Supporting the transition of autistic students into university life: reflections on a specialist peer mentoring scheme

English, Lesley ORCID logo ORCID: (2018) Supporting the transition of autistic students into university life: reflections on a specialist peer mentoring scheme. Good Autism Practice (GAP), 19 (1). pp. 63-67.

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Moving from school to university is a big step for all students and for autistic students, the challenge can be even greater. Some autistic students choose a university close to home as changing two major aspects of their life (where they live and where they study) and leaving the support of their family is too great a challenge. Nevertheless, an increasing number of autistic students do attend university and succeed in getting their degrees and some live away from home. Having the offer of support at university can make the difference between success and failure. Universities employ staff in Disability Support Services and Student Support departments where students can go for advice and support. A smaller number of universities have peer mentoring schemes where current students support students just starting at the university. Some of these operate for any student and others are specific to students who have disclosed a disability. The advantage of peer mentoring schemes is that students are supported by those close in age and there is potential to customise the support to the particular preferences and needs of the student. This paper reports on a pilot study which set up a peer mentoring scheme for autistic students. It poses questions in terms of initial training and the support of the mentors as well as how autistic students are supported to engage with the mentor. The eight mentors in this study did not have a great deal of contact with their mentee which could be a sign of success or a failure to ‘support’ the interaction of the two. Ways to support the mentor and methods of establishing and sustaining the relationship require careful thought. The Editor welcomes other papers on how effective peer-to-peer systems have been set up and implemented elsewhere.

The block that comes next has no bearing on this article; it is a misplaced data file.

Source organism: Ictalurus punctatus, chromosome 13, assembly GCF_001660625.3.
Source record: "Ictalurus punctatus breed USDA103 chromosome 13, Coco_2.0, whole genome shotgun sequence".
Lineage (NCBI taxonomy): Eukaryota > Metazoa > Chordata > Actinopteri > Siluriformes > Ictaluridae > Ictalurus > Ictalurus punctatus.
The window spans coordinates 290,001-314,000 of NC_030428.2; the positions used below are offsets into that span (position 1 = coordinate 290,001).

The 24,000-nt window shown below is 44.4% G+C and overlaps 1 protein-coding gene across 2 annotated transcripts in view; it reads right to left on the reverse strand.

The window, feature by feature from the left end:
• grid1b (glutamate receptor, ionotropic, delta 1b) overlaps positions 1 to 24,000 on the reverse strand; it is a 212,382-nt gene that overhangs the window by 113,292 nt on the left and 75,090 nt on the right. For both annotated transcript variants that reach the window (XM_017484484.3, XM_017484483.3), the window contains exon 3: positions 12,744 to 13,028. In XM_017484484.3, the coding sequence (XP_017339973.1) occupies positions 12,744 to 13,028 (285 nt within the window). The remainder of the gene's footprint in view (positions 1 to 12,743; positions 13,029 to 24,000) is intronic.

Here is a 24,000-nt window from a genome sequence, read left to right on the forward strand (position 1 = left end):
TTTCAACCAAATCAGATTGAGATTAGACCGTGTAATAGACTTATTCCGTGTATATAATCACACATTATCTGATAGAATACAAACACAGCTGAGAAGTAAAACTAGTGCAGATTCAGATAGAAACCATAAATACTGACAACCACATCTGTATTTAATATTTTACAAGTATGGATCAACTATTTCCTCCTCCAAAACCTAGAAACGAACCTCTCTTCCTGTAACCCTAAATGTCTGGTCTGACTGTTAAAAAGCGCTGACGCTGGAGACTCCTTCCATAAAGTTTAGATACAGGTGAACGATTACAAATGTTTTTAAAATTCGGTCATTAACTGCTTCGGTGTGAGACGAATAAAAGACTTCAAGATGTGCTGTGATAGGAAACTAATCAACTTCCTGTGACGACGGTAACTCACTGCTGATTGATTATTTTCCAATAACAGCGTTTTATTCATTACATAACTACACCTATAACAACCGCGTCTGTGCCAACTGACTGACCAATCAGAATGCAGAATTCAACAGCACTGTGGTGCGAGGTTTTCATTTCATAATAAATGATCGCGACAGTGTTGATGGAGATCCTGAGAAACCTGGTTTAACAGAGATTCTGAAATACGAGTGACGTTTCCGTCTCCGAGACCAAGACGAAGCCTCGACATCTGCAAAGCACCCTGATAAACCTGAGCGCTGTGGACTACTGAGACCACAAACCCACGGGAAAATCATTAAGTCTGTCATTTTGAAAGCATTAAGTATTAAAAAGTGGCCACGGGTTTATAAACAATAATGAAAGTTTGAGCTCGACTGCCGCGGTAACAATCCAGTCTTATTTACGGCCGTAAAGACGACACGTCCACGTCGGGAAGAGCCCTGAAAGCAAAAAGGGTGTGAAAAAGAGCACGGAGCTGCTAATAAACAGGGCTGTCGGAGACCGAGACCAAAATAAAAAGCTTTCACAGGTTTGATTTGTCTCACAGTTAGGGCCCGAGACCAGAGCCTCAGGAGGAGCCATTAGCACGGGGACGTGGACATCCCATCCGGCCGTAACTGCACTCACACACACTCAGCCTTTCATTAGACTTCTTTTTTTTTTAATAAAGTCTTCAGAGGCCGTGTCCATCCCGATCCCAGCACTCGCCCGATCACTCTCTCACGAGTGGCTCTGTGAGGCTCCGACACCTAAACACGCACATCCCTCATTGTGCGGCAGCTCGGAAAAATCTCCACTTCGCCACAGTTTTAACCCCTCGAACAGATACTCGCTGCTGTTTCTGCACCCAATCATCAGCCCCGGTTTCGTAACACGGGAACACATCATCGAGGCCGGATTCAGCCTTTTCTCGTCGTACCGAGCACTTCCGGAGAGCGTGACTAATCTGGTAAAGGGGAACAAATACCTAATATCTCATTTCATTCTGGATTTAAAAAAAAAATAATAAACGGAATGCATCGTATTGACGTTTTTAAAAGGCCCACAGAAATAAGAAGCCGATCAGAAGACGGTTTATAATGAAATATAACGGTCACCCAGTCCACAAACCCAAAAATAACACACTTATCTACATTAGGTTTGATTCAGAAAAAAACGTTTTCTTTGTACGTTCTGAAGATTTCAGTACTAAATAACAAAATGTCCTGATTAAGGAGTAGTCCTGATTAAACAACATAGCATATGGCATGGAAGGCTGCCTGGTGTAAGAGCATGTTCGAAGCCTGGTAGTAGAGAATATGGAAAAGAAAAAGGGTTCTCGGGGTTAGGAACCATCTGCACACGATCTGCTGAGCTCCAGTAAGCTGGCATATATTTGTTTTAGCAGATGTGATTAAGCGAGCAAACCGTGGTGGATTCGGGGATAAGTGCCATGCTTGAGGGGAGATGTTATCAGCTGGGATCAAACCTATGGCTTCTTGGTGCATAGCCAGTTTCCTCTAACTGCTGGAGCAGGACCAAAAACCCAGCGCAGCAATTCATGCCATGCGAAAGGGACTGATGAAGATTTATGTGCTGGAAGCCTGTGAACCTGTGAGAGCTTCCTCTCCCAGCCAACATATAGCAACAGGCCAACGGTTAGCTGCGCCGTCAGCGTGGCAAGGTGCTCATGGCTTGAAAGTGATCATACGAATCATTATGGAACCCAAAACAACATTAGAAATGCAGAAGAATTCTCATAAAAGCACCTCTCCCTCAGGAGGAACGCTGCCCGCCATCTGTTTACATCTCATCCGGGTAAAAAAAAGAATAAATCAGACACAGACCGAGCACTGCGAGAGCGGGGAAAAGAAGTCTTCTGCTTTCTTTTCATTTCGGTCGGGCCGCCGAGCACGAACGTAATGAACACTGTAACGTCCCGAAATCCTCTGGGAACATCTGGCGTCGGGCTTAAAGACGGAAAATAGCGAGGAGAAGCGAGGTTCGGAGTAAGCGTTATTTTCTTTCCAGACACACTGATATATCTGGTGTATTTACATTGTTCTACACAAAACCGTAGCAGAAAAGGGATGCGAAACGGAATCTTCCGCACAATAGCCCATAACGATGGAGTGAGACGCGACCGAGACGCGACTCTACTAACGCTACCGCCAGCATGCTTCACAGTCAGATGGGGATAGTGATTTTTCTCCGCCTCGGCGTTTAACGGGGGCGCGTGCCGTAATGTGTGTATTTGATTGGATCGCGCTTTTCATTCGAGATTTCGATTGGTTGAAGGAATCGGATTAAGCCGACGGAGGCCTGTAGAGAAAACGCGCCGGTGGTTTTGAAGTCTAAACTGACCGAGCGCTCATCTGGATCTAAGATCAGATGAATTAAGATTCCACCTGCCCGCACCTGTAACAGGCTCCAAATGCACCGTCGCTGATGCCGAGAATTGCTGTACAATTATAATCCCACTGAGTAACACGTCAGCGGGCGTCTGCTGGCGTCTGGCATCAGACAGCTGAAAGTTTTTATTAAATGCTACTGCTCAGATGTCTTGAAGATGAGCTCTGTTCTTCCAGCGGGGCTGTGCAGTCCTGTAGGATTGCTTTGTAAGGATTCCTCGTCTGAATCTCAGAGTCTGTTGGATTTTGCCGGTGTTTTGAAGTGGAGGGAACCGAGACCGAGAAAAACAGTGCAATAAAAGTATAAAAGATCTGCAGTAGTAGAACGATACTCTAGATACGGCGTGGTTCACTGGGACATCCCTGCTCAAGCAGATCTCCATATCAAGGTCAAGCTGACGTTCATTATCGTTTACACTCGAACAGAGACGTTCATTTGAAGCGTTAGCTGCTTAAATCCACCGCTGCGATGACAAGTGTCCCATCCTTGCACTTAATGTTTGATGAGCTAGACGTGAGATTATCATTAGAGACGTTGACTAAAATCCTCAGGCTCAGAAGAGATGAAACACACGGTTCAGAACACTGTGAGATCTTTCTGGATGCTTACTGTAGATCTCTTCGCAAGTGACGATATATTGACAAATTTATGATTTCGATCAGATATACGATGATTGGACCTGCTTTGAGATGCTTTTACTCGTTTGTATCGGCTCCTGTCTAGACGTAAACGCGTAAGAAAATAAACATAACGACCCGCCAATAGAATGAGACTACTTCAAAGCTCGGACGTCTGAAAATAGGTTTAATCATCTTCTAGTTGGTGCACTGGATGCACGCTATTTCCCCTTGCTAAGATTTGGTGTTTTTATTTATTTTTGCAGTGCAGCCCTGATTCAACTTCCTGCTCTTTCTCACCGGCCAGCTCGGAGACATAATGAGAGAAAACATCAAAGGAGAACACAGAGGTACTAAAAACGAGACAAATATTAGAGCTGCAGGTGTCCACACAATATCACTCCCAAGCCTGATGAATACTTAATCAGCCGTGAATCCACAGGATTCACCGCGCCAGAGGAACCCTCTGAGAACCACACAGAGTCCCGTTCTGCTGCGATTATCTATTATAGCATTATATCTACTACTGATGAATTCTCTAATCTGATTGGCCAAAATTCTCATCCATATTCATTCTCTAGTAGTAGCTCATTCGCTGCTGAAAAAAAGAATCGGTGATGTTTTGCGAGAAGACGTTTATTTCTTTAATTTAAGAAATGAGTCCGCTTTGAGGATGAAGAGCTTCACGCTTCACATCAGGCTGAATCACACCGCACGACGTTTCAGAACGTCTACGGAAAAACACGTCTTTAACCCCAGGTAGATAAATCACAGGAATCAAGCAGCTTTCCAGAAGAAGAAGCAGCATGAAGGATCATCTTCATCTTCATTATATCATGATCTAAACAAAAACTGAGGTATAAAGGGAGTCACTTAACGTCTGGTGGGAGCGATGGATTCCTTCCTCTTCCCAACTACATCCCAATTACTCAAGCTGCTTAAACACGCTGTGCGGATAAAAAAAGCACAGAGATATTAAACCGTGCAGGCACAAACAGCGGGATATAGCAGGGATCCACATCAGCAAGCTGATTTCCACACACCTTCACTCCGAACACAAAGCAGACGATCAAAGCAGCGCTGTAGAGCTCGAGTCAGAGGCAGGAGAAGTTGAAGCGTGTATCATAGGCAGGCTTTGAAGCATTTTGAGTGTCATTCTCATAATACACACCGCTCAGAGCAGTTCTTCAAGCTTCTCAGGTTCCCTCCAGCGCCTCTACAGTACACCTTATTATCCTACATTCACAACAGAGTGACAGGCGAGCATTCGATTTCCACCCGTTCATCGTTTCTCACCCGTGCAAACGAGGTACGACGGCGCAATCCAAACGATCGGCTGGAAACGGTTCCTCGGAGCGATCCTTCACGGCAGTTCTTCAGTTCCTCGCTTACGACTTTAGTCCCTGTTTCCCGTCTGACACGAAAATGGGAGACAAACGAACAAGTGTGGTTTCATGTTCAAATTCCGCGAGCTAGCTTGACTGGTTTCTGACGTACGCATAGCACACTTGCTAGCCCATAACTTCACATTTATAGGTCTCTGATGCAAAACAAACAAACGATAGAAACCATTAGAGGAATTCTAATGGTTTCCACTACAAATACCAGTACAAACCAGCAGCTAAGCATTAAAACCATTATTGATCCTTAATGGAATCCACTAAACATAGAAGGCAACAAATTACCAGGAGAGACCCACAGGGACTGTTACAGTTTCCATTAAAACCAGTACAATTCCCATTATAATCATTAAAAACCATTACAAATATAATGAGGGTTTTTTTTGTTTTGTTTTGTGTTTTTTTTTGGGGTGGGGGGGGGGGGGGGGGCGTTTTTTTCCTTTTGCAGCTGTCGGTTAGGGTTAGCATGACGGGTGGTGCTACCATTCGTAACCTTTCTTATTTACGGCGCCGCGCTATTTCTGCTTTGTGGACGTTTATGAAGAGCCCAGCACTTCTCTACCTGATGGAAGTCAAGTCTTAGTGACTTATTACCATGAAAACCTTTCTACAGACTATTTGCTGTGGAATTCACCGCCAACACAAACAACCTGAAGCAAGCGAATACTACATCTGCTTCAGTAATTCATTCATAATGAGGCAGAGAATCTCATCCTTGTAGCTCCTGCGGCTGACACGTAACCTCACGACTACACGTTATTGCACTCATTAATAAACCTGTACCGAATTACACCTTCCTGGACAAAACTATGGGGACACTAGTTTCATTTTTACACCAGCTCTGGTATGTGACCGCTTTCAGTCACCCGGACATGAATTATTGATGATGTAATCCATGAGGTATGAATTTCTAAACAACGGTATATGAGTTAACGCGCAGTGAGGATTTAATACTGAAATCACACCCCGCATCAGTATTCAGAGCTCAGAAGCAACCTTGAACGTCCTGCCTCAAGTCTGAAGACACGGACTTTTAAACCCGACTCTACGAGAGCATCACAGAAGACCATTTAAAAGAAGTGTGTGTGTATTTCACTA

Item Type: Article
Journal / Publication Title: Good Autism Practice (GAP)
Publisher: The British Institute of Learning Disabilities (BILD)
ISSN: 1466-2973
Departments: Professional Services > Information Services
Additional Information: Article made open access with kind permission from GAP.
Depositing User: Anna Lupton
Date Deposited: 17 May 2018 13:50
Last Modified: 12 Jan 2024 19:46


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